I can't properly review Angela Carter - her books just seem to reach into my subconscious, grasp hold of me, and refuse to let go. It's always a...moreGods.
I can't properly review Angela Carter - her books just seem to reach into my subconscious, grasp hold of me, and refuse to let go. It's always a strange experience to read others' reviews of her work, which debate symbolism and characterization and political message. All those things are very clear to me when reading, but I feel so little need to comment on them, because the book itself feels so true. This is how the world is; or, more properly, this is how the world is for me. Every other sentence is a great truth that I have just been waiting for Carter to articulate to me. Yes, it is hyper-intellectual, witty metaphor, but we live in metaphors. Our minds are paved, wallpapered, founded upon the texts we take into ourselves. Conscious heteroglossia.
Heroes and Villains has the hazy contours of a dream but, within those contours, the rich detail of memory. It takes place in a sharply divided post-apocalyptic world, but mostly within the mind of the heroine Marianne, a child of the privileged and sequestered Professor class, who runs away and joins the Barbarians. Carter does not shy away from the grittiness of her premise - more even than the vivid, matter-of-fact violence and appreciated her attention to dirt, to unpleasant smells, to the diseases that result from such conditions. The power of the choice between safety and freedom, between order and chaos is given more weight because the freedom/chaos is unromanticized (though, it other ways, it is a deeply romantic, fantastical image - gothic, in the truest sense of the word. I hope Mario Praz would approve).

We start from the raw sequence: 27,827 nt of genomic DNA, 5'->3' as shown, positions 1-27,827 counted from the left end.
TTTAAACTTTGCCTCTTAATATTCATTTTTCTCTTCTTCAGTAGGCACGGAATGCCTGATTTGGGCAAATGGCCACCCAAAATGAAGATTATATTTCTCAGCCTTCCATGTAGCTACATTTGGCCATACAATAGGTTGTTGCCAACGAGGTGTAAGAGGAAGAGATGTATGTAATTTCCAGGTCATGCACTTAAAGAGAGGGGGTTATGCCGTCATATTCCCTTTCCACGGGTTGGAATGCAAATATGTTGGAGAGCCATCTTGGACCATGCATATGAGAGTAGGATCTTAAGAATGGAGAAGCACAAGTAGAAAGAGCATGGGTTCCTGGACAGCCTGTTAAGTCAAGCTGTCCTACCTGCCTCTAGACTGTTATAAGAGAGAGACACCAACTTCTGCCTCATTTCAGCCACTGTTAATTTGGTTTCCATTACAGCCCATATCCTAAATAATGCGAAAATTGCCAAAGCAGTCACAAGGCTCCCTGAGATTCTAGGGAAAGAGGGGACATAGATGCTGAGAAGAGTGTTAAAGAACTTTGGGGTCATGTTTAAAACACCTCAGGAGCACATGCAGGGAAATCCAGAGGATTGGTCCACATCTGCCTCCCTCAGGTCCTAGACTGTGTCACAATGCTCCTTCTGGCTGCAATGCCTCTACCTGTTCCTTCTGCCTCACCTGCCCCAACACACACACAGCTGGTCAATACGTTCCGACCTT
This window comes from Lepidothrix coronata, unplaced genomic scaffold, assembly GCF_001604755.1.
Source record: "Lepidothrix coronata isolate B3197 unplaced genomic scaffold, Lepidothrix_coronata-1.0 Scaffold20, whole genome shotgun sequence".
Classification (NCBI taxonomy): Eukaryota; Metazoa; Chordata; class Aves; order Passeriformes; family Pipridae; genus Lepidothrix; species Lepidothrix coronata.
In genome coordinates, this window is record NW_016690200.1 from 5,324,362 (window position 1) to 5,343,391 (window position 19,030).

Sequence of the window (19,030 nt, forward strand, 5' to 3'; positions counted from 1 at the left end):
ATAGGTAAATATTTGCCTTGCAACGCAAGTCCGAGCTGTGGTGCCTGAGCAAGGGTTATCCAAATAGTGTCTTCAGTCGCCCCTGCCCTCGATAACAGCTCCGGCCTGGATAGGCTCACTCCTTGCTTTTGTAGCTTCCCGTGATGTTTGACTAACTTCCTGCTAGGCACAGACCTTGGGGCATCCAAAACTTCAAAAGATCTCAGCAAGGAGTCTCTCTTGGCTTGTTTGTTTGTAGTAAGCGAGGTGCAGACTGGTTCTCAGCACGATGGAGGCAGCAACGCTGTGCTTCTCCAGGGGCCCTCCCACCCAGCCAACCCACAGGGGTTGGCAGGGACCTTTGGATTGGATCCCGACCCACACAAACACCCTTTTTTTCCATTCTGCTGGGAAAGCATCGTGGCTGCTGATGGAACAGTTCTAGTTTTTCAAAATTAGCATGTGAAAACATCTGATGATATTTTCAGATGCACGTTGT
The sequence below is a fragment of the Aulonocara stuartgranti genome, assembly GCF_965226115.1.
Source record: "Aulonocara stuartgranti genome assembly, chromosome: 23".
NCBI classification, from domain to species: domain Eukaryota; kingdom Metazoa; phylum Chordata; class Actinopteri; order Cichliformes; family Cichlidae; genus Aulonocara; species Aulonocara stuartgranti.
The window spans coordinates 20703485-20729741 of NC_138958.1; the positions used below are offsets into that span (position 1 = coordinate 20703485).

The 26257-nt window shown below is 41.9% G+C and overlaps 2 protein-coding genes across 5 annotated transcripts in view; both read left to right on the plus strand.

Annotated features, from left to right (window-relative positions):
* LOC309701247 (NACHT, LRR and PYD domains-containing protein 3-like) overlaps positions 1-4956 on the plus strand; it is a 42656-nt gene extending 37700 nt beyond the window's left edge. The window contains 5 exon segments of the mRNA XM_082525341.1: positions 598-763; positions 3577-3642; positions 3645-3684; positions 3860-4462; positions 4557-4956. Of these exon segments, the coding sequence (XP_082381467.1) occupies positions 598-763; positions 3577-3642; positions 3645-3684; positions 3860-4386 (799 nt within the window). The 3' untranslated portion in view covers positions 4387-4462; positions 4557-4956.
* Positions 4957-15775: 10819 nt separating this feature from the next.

Like all of Carter's works, it does not benefit from being summarized (the one exception is The Passion of New Eve, because summarizing that one to a naive audience is absolutely hilarious. Try it some time). It is a deeply erotic, and a deeply devastating book. Grief and mental illness run through it like a vein of sulfur. I expect that most survivors of sexual violence will find it triggering, but it also feels very much as though it was written for us survivors, whispering truths into our ears that the outside world will never understand. Inside the wild, bright colored images there is always this hard, brutal truth, like a heartbeat - This is how it is.
I don't know if this is just me. It very well might be.(less)
Horribly disappointing. There were hints, here, of a fascinating story, but Lowry's focus felt all off - she lingered on the most unengaging, emotiona...moreHorribly disappointing. There were hints, here, of a fascinating story, but Lowry's focus felt all off - she lingered on the most unengaging, emotionally implausible moments, and raced over the things I, as a reader, actually cared about. The final third felt ludicrous, with laughably low stakes. I was so willing to follow Lowry on this journey, but she threw me out of it at every turn. It is difficult to fight the force of an author.(less)